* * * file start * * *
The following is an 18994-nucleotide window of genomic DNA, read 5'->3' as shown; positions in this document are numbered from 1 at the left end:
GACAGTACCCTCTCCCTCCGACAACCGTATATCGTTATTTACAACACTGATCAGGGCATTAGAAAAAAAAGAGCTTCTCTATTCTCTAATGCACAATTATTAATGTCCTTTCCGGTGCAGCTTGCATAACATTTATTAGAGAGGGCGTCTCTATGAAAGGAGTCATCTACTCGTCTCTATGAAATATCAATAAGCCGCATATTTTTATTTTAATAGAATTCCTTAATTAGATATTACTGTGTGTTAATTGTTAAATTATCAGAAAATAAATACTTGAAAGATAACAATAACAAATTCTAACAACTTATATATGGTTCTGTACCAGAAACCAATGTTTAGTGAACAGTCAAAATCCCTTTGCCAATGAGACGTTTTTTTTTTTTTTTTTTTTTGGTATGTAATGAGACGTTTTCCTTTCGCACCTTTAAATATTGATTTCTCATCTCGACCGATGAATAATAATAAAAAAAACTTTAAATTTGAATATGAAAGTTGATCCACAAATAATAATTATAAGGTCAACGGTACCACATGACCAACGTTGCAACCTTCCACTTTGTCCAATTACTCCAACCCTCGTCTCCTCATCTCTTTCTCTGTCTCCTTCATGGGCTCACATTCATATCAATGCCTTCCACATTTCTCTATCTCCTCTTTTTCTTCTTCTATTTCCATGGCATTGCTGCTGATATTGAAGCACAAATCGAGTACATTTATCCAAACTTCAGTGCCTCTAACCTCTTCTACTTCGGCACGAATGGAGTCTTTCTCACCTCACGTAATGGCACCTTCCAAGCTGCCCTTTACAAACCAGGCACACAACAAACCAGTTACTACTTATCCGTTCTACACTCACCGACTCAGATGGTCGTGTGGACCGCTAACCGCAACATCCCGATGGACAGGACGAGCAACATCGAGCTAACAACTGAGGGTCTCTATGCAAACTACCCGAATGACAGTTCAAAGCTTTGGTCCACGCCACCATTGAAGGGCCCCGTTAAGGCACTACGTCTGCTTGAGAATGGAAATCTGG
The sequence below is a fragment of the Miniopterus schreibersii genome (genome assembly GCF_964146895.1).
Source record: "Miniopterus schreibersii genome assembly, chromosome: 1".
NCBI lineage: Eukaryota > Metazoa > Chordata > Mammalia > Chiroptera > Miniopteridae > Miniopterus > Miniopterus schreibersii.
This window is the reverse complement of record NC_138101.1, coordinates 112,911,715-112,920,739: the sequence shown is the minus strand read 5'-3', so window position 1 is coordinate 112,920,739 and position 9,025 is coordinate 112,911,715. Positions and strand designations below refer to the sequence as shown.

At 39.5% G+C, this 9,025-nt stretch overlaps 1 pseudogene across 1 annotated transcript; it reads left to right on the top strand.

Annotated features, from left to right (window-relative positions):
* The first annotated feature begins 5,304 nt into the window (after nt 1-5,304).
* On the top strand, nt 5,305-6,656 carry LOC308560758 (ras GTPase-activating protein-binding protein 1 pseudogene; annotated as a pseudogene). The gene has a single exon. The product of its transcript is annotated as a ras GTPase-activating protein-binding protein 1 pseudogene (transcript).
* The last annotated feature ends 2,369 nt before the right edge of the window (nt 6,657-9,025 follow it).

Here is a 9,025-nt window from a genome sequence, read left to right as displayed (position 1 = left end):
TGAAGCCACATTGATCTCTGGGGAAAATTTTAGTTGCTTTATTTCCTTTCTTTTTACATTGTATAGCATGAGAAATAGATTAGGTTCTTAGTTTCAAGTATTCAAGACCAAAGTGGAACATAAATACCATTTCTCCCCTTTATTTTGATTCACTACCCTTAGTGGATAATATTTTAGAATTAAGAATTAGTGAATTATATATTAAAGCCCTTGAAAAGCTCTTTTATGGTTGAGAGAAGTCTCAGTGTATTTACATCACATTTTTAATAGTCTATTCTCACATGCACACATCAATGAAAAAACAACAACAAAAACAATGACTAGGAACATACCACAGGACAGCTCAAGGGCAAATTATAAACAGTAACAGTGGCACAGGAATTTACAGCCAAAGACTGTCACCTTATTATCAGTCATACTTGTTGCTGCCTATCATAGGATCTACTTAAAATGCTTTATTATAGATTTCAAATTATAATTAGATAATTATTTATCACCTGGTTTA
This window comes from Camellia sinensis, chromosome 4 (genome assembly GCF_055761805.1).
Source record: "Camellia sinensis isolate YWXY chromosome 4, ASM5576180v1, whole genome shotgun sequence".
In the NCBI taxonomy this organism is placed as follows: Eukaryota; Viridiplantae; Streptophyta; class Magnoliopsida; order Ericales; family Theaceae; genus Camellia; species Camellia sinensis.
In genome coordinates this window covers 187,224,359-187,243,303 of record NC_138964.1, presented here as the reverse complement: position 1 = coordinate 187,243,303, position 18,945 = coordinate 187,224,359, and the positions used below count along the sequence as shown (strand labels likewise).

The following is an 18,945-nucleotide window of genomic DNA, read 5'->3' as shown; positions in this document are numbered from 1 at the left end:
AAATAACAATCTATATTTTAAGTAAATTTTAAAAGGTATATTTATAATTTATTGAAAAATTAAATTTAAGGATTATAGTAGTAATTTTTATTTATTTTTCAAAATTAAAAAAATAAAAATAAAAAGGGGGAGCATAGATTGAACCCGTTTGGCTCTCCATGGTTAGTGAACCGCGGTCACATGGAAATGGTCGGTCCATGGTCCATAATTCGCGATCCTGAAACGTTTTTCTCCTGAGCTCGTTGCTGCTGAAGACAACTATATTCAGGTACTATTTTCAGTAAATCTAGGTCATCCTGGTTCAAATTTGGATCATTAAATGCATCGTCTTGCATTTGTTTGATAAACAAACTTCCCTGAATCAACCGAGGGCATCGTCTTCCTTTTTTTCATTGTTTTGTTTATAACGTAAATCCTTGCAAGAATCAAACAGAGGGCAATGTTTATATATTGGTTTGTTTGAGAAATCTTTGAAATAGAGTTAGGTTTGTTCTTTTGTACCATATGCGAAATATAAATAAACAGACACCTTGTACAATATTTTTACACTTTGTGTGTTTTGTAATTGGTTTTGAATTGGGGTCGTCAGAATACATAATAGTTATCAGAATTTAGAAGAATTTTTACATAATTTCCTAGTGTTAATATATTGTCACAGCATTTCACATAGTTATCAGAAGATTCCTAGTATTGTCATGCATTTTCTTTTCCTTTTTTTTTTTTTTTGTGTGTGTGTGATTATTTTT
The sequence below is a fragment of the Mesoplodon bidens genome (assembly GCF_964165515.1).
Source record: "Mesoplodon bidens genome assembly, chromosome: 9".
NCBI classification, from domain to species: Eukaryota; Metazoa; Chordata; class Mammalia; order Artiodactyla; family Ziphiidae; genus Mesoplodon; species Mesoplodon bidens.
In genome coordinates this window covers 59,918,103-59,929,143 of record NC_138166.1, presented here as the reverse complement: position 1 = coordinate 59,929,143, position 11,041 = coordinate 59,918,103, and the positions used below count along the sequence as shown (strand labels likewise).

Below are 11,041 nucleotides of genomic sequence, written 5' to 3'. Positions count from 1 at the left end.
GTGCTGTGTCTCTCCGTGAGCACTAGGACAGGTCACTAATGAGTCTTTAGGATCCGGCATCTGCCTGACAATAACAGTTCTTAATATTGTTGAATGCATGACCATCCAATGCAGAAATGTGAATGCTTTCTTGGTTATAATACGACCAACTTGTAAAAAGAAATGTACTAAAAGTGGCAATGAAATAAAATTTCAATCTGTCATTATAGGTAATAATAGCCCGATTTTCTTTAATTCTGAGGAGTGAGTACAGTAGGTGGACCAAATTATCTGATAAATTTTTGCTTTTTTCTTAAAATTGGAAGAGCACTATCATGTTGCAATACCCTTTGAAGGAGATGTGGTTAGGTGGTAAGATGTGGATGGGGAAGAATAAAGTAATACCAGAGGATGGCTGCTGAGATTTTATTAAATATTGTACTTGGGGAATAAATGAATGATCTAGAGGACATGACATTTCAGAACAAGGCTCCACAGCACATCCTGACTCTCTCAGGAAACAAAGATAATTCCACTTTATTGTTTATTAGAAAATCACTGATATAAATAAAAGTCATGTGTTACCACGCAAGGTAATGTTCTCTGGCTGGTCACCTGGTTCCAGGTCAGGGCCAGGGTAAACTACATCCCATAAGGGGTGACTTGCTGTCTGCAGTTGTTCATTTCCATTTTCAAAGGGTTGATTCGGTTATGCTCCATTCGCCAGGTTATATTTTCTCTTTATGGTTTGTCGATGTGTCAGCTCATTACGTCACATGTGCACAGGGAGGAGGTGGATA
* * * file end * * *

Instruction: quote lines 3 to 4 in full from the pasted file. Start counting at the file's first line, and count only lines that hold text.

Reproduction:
The sequence below is a fragment of the Miniopterus schreibersii genome (genome assembly GCF_964146895.1).
Source record: "Miniopterus schreibersii genome assembly, chromosome: 1".